issues relate to inconvenience, there are also safety concerns. On the
same day 52 commuters were killed by suicide bombers in London, Green
Line riders in Boston got a scare of their own when two trains collided
near Arlington Station, causing a tense evacuation during which the
passengers were given little information. Not long after the Green Line
incident, the fire department issued 21 notices of legal violations
relating to blocked or inadequate tunnel exits on the Orange Line.
Making matters worse, since 9/11 only one emergency drill has been
performed in Boston's subway with the Boston Fire Department—a second
is scheduled for next month—and only one with departments from
surrounding towns and cities. The T itself admits its 25-year-old
communications system is “unreliable and obsolete” and doesn't allow
rescue workers to communicate with MBTA officials. “One of the things
we learned from 9/11 is we found a lot of police and fire couldn't talk
with each other,” says state Senator Jarrett Barrios, cochair of the
legislature's joint public safety committee. “It's frustrating [that
the T hasn't acted] given that we've known since 2001 that it's been a
problem.” In July the T finally approved a $7.9 million contract for a
digital communications system. It won't be ready for at least two


On his first day driving to his new job (a spokesman says that while
the general manager doesn't ride the T to work, he does take it to
appointments), Grabauskas heard on the radio about the lawsuit over
broken elevators. “I said, 'What, I don't even get a honeymoon?'” he
jokes. The way he's dealt with the issue since that day, however,
suggests there might be hope for the system.

Grabauskas doesn't even try to defend the T against the charges in
the lawsuit. “They're right,” he says. “Kone was lazy. They didn't live
up to the contract, and neither did the MBTA live up to its contract. I
don't make excuses for our shortcomings.” (Kone blames the breakdowns
on antiquated MBTA equipment.) Since he took charge, Grabauskas has
personally monitored the elevator service and prodded the contractor.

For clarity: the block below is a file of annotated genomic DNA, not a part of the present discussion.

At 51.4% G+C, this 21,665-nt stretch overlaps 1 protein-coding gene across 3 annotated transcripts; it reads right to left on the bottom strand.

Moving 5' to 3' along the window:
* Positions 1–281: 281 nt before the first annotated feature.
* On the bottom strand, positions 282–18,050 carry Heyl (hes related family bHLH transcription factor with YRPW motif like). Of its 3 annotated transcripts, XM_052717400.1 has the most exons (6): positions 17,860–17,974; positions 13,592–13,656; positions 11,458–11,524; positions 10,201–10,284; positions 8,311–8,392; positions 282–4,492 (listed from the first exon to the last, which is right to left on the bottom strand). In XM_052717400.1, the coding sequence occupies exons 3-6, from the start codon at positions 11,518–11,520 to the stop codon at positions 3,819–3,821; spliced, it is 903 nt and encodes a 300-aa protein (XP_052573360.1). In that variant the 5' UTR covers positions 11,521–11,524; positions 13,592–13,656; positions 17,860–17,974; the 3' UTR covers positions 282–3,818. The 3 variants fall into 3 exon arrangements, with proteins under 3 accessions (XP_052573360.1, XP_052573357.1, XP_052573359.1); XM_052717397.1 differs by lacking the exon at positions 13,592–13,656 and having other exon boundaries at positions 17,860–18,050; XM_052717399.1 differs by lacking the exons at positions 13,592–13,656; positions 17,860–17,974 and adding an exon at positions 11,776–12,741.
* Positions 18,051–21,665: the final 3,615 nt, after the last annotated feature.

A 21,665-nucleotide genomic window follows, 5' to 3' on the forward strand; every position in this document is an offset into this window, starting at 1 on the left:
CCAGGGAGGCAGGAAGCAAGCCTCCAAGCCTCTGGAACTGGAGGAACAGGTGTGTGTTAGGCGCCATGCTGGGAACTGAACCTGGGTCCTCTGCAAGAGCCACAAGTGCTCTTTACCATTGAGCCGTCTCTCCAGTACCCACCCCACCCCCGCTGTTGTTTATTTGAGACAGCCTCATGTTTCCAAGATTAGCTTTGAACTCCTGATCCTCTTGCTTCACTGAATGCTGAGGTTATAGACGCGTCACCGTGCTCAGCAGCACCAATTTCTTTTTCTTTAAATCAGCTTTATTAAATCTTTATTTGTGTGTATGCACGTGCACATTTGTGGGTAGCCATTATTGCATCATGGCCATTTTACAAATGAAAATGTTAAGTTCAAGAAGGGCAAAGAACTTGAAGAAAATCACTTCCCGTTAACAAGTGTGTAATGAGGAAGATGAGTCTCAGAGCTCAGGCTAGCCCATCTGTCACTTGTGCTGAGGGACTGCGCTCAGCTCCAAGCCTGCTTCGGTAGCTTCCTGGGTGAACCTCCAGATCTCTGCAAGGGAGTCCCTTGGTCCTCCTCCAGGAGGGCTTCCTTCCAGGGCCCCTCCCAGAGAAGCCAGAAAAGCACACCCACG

During his ride on the Silver Line, he boasts that 100 percent of the
elevators and 97 percent of the escalators on the T are up and running.
Meanwhile, since Kone's contract expired late last year, the MBTA has
temporarily renewed it twice, despite the earlier problems. It insists
it can't find a lower bidder.

The elevator issue fits a strategy Grabauskas says is modeled after
the “broken windows” philosophy used by police departments to reduce
crime. The idea is that when you solve the quality-of-life problems
that cause neighborhoods to spiral into disorder—broken windows, trash
on the street—crime will decrease as well. Grabauskas hopes a new
emphasis on cleanliness and service will bring riders back, which will
give him more money to throw at serious maintenance problems. In
addition to installing new maps and signs, he has started a campaign to
clean commuter rail stations and overhaul 160 North Shore commuter
trains. He's pushing a project to replace every elevator in the system
over the next 10 years. He's even hoping to appease cyclists by
outfitting more than 250 buses with bike racks.

All of this pales in comparison with the changes planned for the
subway. The newly renovated Aquarium Station is a gleaming vision of
what a world-class transit system can be. Overhanging the rails is a
shiny metallic light fixture reminiscent of a whale skeleton, while
tokens have finally been replaced by fare cards like the ones long used
by most other major systems in the world. Called CharlieCards, after
the Kingston Trio's hapless rider, they will be in use at every station
by 2007, part of a $200 million automated fare-collection system that
is 14 years behind schedule and has cost nearly five times as much as